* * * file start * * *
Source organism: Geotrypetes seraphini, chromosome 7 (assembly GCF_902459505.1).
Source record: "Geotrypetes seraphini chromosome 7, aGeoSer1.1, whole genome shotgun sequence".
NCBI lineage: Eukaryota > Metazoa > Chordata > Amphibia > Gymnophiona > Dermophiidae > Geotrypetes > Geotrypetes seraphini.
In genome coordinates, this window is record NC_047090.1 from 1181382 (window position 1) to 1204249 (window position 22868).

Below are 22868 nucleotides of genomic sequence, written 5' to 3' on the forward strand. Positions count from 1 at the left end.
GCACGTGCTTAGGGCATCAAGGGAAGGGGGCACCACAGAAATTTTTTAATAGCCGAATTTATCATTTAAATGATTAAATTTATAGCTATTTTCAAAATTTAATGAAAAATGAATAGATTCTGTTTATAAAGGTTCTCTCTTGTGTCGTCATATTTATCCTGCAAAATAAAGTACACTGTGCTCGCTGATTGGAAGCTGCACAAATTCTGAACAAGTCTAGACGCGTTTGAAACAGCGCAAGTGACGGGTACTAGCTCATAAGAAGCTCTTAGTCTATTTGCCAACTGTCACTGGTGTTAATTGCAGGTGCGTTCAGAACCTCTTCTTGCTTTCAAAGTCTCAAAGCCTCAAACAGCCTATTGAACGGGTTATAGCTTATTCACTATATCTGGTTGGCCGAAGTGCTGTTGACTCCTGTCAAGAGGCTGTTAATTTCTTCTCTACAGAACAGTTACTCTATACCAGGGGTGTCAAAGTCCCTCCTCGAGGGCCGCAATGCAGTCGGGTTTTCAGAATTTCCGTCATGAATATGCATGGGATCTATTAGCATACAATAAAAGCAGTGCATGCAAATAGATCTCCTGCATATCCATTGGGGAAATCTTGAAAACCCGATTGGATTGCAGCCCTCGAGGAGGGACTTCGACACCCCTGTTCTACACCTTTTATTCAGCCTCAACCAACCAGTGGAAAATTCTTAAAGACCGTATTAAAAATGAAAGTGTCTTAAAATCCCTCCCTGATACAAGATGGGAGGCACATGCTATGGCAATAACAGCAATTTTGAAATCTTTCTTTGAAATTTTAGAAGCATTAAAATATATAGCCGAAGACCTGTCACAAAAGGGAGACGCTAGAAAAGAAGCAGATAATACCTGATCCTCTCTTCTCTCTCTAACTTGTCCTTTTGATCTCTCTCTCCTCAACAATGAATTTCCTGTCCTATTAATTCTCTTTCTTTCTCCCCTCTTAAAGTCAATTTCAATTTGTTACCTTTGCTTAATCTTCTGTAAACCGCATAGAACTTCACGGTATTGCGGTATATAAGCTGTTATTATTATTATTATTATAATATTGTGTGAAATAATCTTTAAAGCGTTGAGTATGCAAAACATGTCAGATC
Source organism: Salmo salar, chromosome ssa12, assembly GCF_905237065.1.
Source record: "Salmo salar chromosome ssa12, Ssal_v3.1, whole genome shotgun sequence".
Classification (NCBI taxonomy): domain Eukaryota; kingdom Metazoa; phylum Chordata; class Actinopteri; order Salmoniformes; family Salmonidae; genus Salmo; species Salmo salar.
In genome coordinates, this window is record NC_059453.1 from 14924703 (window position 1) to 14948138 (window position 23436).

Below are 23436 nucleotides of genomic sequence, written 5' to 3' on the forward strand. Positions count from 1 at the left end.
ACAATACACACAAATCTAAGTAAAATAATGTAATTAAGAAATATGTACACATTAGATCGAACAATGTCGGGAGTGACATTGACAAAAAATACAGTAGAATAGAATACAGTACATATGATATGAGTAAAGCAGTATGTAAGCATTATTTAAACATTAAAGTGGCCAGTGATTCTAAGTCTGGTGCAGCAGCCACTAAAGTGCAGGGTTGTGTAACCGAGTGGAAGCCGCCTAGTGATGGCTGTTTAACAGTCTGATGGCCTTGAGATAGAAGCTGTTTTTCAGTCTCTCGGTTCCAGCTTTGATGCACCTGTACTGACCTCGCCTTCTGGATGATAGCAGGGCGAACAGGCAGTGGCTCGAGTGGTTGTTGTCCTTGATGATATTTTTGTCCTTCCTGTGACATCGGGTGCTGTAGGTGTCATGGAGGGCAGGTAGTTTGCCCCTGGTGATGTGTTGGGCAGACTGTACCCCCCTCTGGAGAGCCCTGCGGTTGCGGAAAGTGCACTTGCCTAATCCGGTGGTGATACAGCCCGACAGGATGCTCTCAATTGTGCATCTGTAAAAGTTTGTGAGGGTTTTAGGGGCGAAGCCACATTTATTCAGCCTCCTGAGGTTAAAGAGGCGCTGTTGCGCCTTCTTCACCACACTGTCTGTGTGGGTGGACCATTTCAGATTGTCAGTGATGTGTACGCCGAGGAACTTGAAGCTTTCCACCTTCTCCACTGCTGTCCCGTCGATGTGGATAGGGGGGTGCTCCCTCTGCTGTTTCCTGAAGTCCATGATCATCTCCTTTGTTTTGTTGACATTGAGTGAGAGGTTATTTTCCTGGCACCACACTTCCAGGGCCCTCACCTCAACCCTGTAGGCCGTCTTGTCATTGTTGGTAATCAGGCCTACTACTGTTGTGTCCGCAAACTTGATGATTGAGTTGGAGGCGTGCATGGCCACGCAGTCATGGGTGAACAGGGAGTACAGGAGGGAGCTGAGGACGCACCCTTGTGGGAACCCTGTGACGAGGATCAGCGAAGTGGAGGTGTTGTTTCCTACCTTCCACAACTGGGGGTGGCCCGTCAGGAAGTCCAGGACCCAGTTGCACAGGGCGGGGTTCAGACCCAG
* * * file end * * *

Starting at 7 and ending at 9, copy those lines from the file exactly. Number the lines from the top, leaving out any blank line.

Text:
Source organism: Salmo salar, chromosome ssa12, assembly GCF_905237065.1.
Source record: "Salmo salar chromosome ssa12, Ssal_v3.1, whole genome shotgun sequence".
Classification (NCBI taxonomy): domain Eukaryota; kingdom Metazoa; phylum Chordata; class Actinopteri; order Salmoniformes; family Salmonidae; genus Salmo; species Salmo salar.